The Music of War
|Event Date/Time: Apr 18, 2008||End Date/Time: Apr 19, 2008|
|Registration Date: Apr 15, 2008|
|Early Registration Date: Feb 15, 2008|
|Abstract Submission Date: Nov 15, 2007|
The conference will cap a year-long study of war at The Martin Institute—its politics, history, social and cultural effects—and will seek to analyze the complex relationship between war and music. As an example of The Martin Institute’s commitment to the power of crossing disciplinary borders, we welcome papers from a range of experts in fields such as music theory and history, musical theater, sociology, history, anthropology, political science, cultural studies, and literature.
The conference is particularly interested in the music of war from the mid-nineteenth century through the early twenty-first. Topics may include, but are not limited to, the following:
· Music as an expression of either the justice or injustice of war
· The music of soldiers and comrades-in-arms
· The history and future of response music
· Popular music during wartime
· Studies of individual artists, composers, groups or musical genres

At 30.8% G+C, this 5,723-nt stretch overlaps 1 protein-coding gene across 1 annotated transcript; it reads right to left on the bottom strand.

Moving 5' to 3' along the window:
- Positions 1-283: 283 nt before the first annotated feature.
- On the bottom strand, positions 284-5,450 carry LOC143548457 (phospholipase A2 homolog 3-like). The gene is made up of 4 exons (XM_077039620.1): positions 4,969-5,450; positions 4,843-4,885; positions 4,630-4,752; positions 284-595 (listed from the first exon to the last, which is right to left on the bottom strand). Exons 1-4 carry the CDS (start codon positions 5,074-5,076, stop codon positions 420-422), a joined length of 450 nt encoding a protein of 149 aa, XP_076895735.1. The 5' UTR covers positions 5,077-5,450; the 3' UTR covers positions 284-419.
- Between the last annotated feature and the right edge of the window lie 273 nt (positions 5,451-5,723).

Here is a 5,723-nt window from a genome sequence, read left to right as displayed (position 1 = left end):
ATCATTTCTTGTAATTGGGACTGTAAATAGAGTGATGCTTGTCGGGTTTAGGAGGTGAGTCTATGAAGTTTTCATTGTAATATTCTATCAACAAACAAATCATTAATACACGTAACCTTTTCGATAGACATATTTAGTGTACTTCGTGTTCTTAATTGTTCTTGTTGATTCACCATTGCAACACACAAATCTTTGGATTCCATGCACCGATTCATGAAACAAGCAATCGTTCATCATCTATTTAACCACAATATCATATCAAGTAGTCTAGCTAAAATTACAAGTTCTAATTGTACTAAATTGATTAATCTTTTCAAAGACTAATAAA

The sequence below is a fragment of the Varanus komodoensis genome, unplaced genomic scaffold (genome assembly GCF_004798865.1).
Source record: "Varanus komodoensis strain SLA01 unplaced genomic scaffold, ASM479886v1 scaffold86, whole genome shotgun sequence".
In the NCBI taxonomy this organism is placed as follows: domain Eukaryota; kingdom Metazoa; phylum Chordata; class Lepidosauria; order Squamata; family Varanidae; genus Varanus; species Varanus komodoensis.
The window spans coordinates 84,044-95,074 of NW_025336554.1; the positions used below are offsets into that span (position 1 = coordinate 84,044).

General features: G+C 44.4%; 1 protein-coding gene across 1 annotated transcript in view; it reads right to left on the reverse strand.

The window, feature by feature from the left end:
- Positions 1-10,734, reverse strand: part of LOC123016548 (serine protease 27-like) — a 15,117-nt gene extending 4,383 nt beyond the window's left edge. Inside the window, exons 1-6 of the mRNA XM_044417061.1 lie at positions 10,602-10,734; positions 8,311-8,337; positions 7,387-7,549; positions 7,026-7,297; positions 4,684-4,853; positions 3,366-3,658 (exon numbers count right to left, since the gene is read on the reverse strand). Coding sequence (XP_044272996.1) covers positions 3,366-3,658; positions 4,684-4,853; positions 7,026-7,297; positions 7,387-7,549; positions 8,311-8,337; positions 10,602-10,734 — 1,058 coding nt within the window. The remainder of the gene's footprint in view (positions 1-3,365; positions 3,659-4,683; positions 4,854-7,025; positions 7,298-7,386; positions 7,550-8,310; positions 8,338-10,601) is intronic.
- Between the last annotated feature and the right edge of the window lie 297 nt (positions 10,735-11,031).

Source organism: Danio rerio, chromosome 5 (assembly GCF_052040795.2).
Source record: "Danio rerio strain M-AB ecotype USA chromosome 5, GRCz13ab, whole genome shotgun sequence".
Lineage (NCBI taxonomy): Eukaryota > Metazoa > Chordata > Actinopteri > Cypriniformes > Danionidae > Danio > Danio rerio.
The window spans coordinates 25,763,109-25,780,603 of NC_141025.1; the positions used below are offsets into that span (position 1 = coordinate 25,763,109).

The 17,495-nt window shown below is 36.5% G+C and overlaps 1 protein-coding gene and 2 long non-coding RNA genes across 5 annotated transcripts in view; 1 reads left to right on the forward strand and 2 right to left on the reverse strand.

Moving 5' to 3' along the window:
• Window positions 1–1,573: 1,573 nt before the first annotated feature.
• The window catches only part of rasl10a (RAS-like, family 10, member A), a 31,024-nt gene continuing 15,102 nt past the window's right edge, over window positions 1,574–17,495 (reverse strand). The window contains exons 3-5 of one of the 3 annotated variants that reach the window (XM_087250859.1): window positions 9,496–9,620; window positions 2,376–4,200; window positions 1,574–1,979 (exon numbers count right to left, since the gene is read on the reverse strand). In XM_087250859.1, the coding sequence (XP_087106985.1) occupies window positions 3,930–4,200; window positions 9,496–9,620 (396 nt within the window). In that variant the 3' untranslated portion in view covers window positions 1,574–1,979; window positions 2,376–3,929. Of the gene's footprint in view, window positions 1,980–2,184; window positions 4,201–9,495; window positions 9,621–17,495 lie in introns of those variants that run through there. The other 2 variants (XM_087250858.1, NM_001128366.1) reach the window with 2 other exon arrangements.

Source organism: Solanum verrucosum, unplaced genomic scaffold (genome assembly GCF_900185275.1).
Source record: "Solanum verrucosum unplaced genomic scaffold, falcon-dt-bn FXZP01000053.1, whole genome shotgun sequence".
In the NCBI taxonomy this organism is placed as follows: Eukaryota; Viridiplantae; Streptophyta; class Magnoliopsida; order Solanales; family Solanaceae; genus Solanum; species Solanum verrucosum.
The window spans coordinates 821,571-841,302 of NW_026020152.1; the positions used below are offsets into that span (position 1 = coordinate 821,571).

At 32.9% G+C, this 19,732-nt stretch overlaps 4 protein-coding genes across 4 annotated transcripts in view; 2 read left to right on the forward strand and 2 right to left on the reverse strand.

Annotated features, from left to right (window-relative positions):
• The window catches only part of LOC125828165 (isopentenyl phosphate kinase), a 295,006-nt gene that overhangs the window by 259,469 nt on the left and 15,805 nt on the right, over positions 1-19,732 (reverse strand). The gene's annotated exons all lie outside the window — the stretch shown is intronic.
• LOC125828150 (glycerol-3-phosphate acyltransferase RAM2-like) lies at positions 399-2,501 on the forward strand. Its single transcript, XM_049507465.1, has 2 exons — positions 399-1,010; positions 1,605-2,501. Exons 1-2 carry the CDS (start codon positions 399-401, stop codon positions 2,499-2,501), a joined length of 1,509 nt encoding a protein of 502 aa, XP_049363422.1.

· Musical censorship during wartime
“Symphonies of War: Music in the United States during the Second World War,” a lecture given by Annegret Fauser, Professor of Music and Adjunct Professor of Women’s Studies at the University of North Carolina at Chapel Hill
“Music in Time of War: From Bunker Hill to Baghdad,” a performance by the Aardvark Jazz Orchestra, Mark Harvey conductor
“'Machine Gun Blues: Black Popular Music and War,” a lecture given by Kimberley Phillips, Frances L. and Edwin L. Cummings Associate Professor of History, College of William & Mary
PROPOSAL GUIDELINES & DEADLINE
Proposals for full panels are preferred, but individual paper proposals are also welcome. Panel proposals should include a panel title, 200-word abstracts of 3-4 papers and a brief CV for each person delivering a paper. Individual proposals should include an abstract and brief CV.
Postgraduate students, as well as more senior scholars, are warmly encouraged to submit proposals by November 15, 2007. Panels of and poster presentations by undergraduate students are also welcome.